Blacks more likely to opt for life-sustaining measures at end of life

May 28, 2009

When faced with a terminal illness, African-American seniors were two times more likely than whites to say they would want life-prolonging treatments, according to a University of Pittsburgh study available online and published in the June issue of the Journal of General Internal Medicine.

The study, led by Amber E. Barnato, M.D., M.P.H., associate professor of medical, clinical and translational science and , University of Pittsburgh, was based on interviews and surveys with more than 2,800 Medicare beneficiaries 65 years and older, making it the largest nationally representative sample of U.S. seniors' end-of-life treatment preferences. Overall, the majority of Medicare beneficiaries surveyed preferred not to die in a hospital or to receive life-sustaining measures at the end of life.

During interviews, study respondents were asked about their treatment preferences in the event they were diagnosed with a terminal illness and had less than a year to live. More African-Americans (18 percent) than whites (8 percent) reported that they would prefer to die in a hospital. African-Americans (28 percent) also were more likely than whites (15 percent) to report that they would opt for life-prolonging drugs, even if the treatment made them feel worse all of the time.

Only 49 percent of African-Americans compared to 74 percent of whites responded that they would want potentially life-shortening palliative drugs (for pain and comfort only). Lastly, when asked whether they would opt for mechanical ventilation to extend their lives for a week, 24 percent of African-Americans said they would, compared to 13 percent of whites. When mechanical ventilation would extend life by one month, this percentage rose to 36 percent in African-Americans, compared to 21 percent in whites.

"We collected detailed information about personal and that might explain the relationship between African-Americans and preference for more intensive end-of-life treatment. An overly optimistic view of the ability of mechanical ventilation, a breathing machine, to save lives and return people to their normal activities explained some, but not all, of this difference," said Dr. Barnato.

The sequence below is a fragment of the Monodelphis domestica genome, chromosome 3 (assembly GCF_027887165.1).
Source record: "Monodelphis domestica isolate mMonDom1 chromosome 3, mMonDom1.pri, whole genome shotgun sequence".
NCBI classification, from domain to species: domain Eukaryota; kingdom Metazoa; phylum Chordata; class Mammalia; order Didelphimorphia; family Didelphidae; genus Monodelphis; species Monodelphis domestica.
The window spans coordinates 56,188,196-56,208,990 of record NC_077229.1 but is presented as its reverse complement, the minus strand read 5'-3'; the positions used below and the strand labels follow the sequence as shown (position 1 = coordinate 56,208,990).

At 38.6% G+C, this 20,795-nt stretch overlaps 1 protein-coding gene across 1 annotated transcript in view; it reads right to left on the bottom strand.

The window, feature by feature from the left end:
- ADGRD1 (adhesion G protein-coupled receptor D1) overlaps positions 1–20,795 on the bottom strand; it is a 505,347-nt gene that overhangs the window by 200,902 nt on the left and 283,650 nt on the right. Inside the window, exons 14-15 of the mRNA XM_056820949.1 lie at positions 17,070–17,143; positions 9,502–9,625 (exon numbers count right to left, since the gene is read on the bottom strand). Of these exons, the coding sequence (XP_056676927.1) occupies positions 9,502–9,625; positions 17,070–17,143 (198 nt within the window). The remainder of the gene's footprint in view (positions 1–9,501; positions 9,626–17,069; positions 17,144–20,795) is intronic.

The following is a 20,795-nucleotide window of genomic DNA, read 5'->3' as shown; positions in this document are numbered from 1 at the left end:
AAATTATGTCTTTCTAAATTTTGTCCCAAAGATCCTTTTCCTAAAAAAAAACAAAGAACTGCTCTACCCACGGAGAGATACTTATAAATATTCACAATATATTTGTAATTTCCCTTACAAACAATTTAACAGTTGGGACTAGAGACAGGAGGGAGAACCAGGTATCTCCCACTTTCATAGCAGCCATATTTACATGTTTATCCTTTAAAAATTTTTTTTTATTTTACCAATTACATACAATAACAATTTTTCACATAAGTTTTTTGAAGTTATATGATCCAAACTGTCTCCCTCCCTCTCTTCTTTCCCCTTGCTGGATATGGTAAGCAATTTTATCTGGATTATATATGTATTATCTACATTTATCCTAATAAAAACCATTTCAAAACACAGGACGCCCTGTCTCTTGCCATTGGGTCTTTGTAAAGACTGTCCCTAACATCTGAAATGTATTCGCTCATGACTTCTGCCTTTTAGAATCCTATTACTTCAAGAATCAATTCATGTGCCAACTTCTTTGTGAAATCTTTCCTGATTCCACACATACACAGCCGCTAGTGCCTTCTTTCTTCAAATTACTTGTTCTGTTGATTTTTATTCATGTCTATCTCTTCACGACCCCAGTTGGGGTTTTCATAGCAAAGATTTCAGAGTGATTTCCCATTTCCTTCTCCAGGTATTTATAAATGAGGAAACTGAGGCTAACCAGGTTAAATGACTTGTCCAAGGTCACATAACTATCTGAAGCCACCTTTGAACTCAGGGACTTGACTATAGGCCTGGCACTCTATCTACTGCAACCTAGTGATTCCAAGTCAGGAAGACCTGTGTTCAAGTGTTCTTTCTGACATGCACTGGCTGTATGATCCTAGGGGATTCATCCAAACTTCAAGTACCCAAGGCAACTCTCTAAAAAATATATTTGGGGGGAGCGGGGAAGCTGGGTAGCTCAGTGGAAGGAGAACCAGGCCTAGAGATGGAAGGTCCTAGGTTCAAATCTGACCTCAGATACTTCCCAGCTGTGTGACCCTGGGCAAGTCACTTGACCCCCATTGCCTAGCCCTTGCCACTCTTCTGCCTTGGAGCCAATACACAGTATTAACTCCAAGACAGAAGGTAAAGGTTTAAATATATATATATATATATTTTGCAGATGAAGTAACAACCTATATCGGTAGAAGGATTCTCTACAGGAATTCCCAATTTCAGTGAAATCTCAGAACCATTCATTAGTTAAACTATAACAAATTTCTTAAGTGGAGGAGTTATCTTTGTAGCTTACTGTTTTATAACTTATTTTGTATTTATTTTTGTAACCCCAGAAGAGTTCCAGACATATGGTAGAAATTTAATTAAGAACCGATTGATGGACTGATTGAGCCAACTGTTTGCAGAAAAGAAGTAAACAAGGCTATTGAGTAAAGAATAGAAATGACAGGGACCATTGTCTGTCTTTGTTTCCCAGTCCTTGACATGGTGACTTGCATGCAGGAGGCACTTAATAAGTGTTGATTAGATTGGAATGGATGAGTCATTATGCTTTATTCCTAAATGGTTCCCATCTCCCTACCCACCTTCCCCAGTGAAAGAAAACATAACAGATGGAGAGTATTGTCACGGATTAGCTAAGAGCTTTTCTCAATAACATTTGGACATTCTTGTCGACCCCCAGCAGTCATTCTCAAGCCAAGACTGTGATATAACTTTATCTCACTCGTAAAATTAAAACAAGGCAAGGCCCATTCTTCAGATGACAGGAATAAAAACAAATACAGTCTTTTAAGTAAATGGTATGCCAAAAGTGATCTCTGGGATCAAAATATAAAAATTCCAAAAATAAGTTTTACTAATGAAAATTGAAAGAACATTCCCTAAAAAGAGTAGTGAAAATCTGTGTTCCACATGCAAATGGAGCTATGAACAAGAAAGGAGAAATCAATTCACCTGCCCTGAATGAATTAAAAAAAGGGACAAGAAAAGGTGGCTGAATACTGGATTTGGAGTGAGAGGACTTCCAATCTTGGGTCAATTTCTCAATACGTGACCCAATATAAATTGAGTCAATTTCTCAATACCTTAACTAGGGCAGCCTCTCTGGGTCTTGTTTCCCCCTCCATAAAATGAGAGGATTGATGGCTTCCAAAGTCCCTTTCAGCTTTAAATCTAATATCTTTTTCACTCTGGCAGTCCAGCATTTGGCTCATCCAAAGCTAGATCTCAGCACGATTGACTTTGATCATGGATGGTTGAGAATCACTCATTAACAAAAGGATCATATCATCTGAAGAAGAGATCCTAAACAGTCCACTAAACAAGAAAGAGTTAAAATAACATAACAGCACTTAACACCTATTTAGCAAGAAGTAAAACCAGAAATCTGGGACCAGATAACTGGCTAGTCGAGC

Although the study looked at differences in treatment preferences by race, Dr. Barnato cautions it should not be viewed as an invitation to generalize. "As doctors, we should ask each patient and family about their goals of treatment, then offer the treatments that meet those goals, rather than making assumptions about treatment preferences based on race," she said.

Source: University of Pittsburgh Schools of the Health Sciences (news : web)

Explore further: Simulation-based training improves endoscopy execution

add to favorites email to friend print save as pdf

Related Stories

Minorities, whites get equal care in hospitals

Mar 11, 2008

A University of Maryland study of whether people receive different quality of hospital care because of their race or ethnicity found that when whites and minorities are admitted to a hospital for the same reason, they receive ...

Recommended for you

Simulation-based training improves endoscopy execution

Oct 18, 2014

(HealthDay)—Simulation-based training (SBT) improves clinicians' performance of gastrointestinal endoscopy in both test settings and clinical practice, according to research published in the October issue ...

Data sharing in pharmaceutical industry shows progress

Oct 16, 2014

To enhance the transparency of clinical trials for new drugs, a number of pharmaceutical firms have begun sharing data with investigators outside their own companies. Brian L. Strom, chancellor of Rutgers Biomedical and Health ...

Swiss drug maker Roche posts flat 3Q sales

Oct 16, 2014

(AP)—Swiss drugmaker Roche Holding AG has reported "stable" or flat sales for the first nine months of 2013 but says the results show strong demand for its cancer drugs and emerging new products.

User comments : 0